## Graphing |7 - 3x| - 10 = 4

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diaste
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Joined: Sat Jan 17, 2009 1:54 pm
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### Graphing |7 - 3x| - 10 = 4

I have a question on negative numbers in absolute value equations.
For instance:
$|7-3x|-10=4$
$|-3x+7|-10=4$
$-3x+7=14$
$-3x = 7$
$x = - \frac 73$
This is fine for me. I'm assuming that the result is a negative based on the division by -3. The book says that's correct.
The other solution is what's giving me trouble. I get -7 and the book says 7.
$|-7-3x|-10=4$
$|-7-3x|=14$
$-3x=21$
$x= - \frac {21}{3}$
$x=-7$

Am I supposed to think that $- \frac{21}{3}$ is the same as a negative divided by a negative? That would work out to a positive. If that's true then $- \frac 73$ would be 2.33 in decimal. I'm going to convert it to a graphing equation and check out the vectors but I really would like to hear an explanation of the negative number thing in absolute value equations. I'm thinking that because -3x is an absolute value that it's either positive or negative and so when I can simplify to a whole number it's a positive, and then again, maybe not.

Thanks! Hope you are having a great weekend!

stapel_eliz
Posts: 1628
Joined: Mon Dec 08, 2008 4:22 pm
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### Re: Graphing |7 - 3x| - 10 = 4

I have a question on negative numbers in absolute value equations. For instance:
$|7-3x|-10=4$
$|-3x+7|-10=4$
$-3x+7=14$
The error is in the last step. To take the absolute-value bars off, you must assume that "-3x + 7" is positive. But it need not be!

Instead, consider the two cases. If -3x + 7 > 0, then 7/3 > x (or, as I prefer, x < 7/3). So, assuming x to be in this range, we then get:

. . . . .|7 - 3x| - 10 = 4

. . . . .(7 - 3x) - 10 = 4

. . . . .-3x -3 = 4

. . . . .-3x = 7

. . . . .x = -7/3

Since -7/3 is indeed less than 7/3, this solution works.

Now consider the other case. If -3x + 7 < 0, then |-3x + 7| = -(-3x + 7) = 3x - 7, since the absolute value changes the sign. (And if (-3x + 7) is negative, then obviously -(-3x + 7) must be positive.) The range of values will then be x > 7/3. Plugging in the bar-free form, we get:

. . . . .|7 - 3x| - 10 = 4

. . . . .|-3x + 7| - 10 = 4

. . . . .-(-3x + 7) - 10 = 4

. . . . .3x - 7 - 10 = 4

. . . . .3x - 17 = 4

. . . . .3x = 21

...and so forth.

Hope that helps!

Eliz.

diaste
Posts: 14
Joined: Sat Jan 17, 2009 1:54 pm
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### Re: Graphing |7 - 3x| - 10 = 4

I see that now. I got the idea after doing the graph and doing a little more reading but your explanation helps me even more.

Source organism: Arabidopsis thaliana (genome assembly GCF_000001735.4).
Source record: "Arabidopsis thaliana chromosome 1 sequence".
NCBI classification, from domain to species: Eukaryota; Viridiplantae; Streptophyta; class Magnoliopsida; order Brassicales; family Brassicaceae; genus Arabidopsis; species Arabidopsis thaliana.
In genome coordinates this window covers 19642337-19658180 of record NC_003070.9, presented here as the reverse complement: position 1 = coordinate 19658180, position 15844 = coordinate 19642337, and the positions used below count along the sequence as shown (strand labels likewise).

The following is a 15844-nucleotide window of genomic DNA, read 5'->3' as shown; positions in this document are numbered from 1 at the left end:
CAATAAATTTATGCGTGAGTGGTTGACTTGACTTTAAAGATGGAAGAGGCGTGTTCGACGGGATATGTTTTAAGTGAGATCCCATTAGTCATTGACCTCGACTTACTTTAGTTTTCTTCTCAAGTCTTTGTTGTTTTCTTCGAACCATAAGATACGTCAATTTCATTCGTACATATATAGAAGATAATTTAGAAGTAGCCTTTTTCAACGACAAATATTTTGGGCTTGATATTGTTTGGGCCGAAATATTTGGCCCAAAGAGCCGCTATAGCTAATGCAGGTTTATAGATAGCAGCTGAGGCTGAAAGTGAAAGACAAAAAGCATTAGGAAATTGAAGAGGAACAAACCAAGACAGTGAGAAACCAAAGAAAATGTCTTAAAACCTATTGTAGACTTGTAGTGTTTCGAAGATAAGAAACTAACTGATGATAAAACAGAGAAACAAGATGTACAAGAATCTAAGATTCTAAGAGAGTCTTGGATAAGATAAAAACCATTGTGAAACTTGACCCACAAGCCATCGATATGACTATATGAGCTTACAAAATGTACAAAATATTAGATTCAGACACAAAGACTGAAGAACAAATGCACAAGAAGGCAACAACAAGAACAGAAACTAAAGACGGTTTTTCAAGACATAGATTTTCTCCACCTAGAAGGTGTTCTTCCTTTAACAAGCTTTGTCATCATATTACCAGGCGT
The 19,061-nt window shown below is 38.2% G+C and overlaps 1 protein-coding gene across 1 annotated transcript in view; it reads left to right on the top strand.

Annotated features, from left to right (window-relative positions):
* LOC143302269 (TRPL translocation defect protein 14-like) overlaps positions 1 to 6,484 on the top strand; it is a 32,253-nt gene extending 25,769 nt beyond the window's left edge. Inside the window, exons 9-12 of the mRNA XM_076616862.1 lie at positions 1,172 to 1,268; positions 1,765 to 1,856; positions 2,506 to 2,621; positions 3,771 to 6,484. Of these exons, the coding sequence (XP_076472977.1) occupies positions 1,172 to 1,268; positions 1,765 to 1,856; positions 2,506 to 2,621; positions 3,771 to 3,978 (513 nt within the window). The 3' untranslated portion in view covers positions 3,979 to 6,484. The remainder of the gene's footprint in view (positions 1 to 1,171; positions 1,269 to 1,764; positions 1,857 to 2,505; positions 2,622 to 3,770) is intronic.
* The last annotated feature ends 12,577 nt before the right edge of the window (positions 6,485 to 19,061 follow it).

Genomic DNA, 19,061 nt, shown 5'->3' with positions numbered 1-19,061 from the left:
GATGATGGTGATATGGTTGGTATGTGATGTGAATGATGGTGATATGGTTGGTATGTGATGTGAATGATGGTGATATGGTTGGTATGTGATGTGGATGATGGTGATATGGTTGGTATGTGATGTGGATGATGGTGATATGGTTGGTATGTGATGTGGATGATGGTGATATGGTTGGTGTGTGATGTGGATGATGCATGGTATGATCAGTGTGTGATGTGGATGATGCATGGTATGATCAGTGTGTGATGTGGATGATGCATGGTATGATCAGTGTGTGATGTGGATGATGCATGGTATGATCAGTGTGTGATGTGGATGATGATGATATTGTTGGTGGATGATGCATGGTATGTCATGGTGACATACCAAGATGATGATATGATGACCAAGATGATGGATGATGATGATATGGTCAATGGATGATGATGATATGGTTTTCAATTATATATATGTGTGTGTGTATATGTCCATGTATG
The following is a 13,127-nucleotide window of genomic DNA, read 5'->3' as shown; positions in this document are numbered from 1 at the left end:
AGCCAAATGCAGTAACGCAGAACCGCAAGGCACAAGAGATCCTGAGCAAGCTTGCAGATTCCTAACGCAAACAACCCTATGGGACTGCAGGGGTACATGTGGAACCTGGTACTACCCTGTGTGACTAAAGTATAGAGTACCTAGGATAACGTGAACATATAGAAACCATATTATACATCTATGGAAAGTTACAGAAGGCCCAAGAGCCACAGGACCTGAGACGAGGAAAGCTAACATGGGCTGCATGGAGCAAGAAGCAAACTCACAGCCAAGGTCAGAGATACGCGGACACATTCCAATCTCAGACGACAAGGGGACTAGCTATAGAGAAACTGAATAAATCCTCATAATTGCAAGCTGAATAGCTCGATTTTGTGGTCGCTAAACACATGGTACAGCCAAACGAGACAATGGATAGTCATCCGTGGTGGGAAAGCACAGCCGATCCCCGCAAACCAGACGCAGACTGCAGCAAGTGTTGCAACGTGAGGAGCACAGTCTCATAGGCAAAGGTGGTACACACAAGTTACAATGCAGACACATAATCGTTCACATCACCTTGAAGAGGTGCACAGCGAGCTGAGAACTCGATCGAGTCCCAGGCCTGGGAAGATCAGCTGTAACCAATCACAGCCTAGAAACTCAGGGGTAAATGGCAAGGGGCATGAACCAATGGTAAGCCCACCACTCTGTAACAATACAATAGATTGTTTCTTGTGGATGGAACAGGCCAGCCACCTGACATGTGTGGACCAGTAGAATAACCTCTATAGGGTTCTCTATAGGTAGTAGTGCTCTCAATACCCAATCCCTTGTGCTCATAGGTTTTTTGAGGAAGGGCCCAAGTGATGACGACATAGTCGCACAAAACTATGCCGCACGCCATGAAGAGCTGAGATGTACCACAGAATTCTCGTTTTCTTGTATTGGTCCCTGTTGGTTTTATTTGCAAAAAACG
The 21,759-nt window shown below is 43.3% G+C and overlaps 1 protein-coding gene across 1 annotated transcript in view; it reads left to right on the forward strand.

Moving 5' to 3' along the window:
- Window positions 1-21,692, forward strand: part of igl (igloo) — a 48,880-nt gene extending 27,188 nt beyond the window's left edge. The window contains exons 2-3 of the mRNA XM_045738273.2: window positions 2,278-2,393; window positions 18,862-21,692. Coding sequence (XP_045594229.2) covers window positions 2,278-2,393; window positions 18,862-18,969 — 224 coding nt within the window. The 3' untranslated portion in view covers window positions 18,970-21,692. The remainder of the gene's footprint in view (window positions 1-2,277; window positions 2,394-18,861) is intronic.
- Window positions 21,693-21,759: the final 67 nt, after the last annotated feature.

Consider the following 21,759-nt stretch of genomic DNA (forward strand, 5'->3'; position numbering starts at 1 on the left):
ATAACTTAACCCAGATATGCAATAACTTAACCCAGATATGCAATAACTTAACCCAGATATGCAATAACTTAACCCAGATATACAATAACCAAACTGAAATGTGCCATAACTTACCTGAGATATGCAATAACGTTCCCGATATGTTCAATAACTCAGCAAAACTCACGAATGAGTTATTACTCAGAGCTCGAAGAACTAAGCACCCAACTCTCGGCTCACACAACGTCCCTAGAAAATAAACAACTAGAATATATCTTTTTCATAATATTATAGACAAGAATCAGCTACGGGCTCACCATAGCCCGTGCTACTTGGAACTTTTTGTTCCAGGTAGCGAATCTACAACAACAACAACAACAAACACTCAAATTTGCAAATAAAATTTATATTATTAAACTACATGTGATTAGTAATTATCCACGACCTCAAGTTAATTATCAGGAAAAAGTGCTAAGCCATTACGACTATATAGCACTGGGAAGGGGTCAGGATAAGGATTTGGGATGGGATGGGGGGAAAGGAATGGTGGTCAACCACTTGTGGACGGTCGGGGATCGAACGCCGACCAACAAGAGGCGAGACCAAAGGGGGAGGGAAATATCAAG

Thanks Elizabeth!

diaste
Posts: 14
Joined: Sat Jan 17, 2009 1:54 pm
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### Re: Graphing |7 - 3x| - 10 = 4

Hmmm, a question just came up.

You wrote;

Instead, consider the two cases. If -3x + 7 > 0, then 7/3 > x (or, as I prefer, x < 7/3). So, assuming x to be in this range, we then get:

. . . . .|7 - 3x| - 10 = 4

. . . . .(7 - 3x) - 10 = 4 Here the sign didn't change. Is that because we are assuming that we need a value in that range?

. . . . .-3x -3 = 4

. . . . .-3x = 7

. . . . .x = -7/3

And you also wrote:

Now consider the other case. If -3x + 7 < 0, then |-3x + 7| = -(-3x + 7) = 3x - 7, since the absolute value changes the sign. (And if (-3x + 7) is negative, then obviously -(-3x + 7) must be positive.) The range of values will then be x > 7/3. Plugging in the bar-free form, we get:

. . . . .|7 - 3x| - 10 = 4

. . . . .|-3x + 7| - 10 = 4

. . . . .-(-3x + 7) - 10 = 4 Here you said the removal of the absolute value changes the sign. No problem. But above it didn't.

. . . . .3x - 7 - 10 = 4

. . . . .3x - 17 = 4

. . . . .3x = 21

I'm still baffled about that part......

stapel_eliz
Posts: 1628
Joined: Mon Dec 08, 2008 4:22 pm
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The sign changes if the argument (the stuff between the bars) is negative; otherwise, it doesn't.

. . . . .-5 < 0, and |-5| = -(-5) = 5

. . . . .5 > 0, and |5| = (5) = 5

When you have variables, you don't know the sign, so you consider both options:

. . . . .if -3x + 7 < 0, then |-3x + 7| = -(-3x + 7) = 3x - 7

. . . . .if -3x + 7 > 0, then |-3x + 7| = (-3x + 7) = -3x + 7

Does that make a little more sense?

Eliz.